The genius of Dr Alister MacKenzie’s design at Augusta National is it is a course that can be played so many different ways to make a good score.
In 2007, Zach Johnson laid up short of the par-5s and wedged his way to a win when the famed layout was play soft and long. Mike Weir did similar four years earlier.
Conversely, Bubba Watson overpowered the course for both of his green jacket marches, taking aggressive lines on the par-5s to leave plenty of second-shot short irons.
Knowing when and where to attack the course is one of the keys to playing well at Augusta. Past champions, to a man, will tell you good scores require some degree of patience depending on the conditions.
The same champions will also tell you, the best players … the regular contenders and winners at Augusta recognise there are holes where there is very little margin for error and any mistake can be compounded into a big number.
Some of the leading players in this year’s Masters field have spoken about the holes at Augusta they find most difficult and fear making a mistake on.
No.11 WHITE DOGWOOD
This hole marks the start of Amen Corner and wind is often a factor. With strong westerly winds forecast for the opening rounds, the water left of the green will come into play as gusts push balls from right-to-left.
“When 11 was lengthened it became the hardest hole on the golf course. I think that's a great thing, because it's supposed to be the hardest hole on the golf course. And it is now. The tee box got moved way back. It's extremely long. It's a mid‑ to long‑iron in after a really good drive. I believe it's the hardest hole on the golf course. It's certainly the toughest par on the course.” – Phil Mickelson.
“This is a golf course that can tempt you. It can tempt you into doing a little bit too much. Like on 11.
“I cast my mind back to the 11th hole on Saturday last year where I'm in the pine straw on the left and I'm trying to hit this low hook around and catch the hill and trying to get it up onto the green and hit this heroic shot and it goes in the water and I make a six. That's the last thing I needed. I was 3‑ or 4‑over for the day at that point and I needed to hit it to the right of the green and try and make my up‑and‑down. Even if you make five, five is better than six; take the water out of play. Just little things like that where the golf course tempts you to do something. So it's just a matter of being smart, taking your medicine when you have to and moving on.” – Rory McIlroy.
No.12 GOLDEN BELL
The shortest hole at Augusta is undoubtedly one of the most famous holes in golf. The wind swirls around the treetops as you stand on the tee and players might use any club between a 7-iron and pitching wedge. Rae’s Creek lies in front of the shallow green, while three bunkers – one in front and two through the back – can be problematic.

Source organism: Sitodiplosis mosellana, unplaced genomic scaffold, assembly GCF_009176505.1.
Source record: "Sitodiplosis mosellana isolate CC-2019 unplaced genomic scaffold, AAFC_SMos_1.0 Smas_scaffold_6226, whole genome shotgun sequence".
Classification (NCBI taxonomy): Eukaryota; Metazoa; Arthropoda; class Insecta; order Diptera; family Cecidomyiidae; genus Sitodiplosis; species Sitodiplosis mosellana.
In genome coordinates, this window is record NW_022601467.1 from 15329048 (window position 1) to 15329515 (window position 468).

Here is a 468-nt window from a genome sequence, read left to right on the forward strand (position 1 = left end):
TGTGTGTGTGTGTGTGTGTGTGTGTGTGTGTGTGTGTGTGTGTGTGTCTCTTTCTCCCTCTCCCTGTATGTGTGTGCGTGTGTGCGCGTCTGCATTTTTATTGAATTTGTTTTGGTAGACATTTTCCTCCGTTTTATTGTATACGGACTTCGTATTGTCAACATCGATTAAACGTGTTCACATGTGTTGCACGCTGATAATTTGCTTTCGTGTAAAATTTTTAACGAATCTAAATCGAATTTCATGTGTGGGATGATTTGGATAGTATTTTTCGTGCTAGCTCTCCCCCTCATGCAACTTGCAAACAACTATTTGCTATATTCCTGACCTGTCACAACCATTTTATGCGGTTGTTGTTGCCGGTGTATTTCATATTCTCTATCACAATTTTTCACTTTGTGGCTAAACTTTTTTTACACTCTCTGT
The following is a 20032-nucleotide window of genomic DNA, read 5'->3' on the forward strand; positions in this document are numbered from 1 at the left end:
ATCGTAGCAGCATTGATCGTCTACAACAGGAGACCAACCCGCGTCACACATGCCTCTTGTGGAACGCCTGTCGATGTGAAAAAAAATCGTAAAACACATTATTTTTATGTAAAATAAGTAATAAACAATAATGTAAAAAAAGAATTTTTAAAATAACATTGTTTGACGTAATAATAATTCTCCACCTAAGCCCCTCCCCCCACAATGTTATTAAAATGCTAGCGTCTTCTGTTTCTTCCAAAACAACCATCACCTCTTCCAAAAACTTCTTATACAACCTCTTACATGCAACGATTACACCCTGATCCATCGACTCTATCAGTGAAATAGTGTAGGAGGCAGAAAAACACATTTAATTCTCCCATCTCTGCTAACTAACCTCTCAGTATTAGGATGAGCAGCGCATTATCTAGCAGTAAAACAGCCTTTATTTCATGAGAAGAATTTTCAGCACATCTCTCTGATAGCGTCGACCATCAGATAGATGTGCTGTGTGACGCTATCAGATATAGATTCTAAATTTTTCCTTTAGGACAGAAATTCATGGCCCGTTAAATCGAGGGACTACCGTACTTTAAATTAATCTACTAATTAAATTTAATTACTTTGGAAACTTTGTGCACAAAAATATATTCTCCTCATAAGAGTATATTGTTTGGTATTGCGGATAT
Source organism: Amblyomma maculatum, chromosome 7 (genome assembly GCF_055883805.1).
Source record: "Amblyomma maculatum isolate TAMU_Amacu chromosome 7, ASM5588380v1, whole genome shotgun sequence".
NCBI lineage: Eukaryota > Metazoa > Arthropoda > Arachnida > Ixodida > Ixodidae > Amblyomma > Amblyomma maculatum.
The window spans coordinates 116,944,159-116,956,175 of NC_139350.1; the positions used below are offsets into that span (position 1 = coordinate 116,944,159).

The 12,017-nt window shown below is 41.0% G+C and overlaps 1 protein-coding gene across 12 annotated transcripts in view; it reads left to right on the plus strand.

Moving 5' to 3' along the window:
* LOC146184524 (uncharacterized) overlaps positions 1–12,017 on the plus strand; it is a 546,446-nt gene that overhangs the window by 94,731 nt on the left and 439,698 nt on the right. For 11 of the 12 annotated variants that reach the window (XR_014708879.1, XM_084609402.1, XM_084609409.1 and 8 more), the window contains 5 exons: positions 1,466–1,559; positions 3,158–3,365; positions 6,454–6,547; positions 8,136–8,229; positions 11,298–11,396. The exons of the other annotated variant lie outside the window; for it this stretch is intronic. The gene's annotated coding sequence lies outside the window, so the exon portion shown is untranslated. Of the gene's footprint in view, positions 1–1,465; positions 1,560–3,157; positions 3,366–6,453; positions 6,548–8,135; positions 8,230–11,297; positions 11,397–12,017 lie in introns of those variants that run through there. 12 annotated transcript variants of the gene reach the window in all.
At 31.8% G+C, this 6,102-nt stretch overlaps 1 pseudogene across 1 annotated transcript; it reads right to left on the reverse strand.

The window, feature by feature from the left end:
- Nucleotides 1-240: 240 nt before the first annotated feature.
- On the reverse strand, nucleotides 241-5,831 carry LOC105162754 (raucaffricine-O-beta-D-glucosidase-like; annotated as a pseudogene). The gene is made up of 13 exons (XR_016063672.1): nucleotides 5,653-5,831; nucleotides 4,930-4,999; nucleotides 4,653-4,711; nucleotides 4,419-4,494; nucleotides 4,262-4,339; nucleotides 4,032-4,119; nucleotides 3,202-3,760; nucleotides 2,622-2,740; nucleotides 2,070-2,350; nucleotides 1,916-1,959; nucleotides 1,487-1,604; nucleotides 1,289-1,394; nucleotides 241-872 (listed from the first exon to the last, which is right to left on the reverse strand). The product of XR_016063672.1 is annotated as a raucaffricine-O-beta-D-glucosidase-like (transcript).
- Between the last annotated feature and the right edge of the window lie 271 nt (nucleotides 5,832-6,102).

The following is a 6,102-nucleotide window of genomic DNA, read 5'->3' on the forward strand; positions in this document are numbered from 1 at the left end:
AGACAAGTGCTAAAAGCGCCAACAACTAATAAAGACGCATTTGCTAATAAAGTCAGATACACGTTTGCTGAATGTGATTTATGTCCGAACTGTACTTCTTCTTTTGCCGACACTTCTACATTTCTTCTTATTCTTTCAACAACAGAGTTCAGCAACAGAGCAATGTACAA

“The 12th is just tough because there's not much depth to the green and there's swirling winds. You know, you obviously can't miss short but then if you miss long, four or five comes into play just as well. You want to take it over the bunker because it's the safest place to either side. But that's also where the narrowest landing spot is. The green depth on both sides, the max green depth is probably ten paces, which in swirling winds with the spin that an 8- or 9-iron generates, that can be affected by it going up five miles an hour just like that (snapping fingers), that can throw it off from landing in the middle to the front edge or the back edge. That's what's tough is that you just don't have much depth to land it.
“That hole can be quite a challenge in the first two rounds?” – Jordan Spieth.
“12 is always probably one of the more difficult 155‑yard par 3s there are, that we play. It's just a tough hole. It's really tough to get the wind correct there. It's tough to hit the green!” – Dustin Johnson.
“The 12th hole in particular is one that certainly can come and bite you. Supposedly there's no fans down there in the trees, but it seems that way a lot of times. It's a tricky part of the golf course and you've just got to be committed and hit the right shot at the right times down there.” – Henrik Stenson.
Argubaly the most famous finishing hole in golf. Two massive bunkers through the slight dogleg on the uphill closer make players think about their tee shot options. Find the fairway and it’s a mid-iron into the large tiered green.
“18 is obviously a difficult one. I would like to bogey that and still win … would be nice. There are certain holes that come up. You've got 4, 5, they are difficult; 7 is very, very difficult. Getting through kind of Amen Corner is obviously key and then 17, 18. But if I had to boil it down, I think just showing the course a little bit more respect is key.” – Jason Day.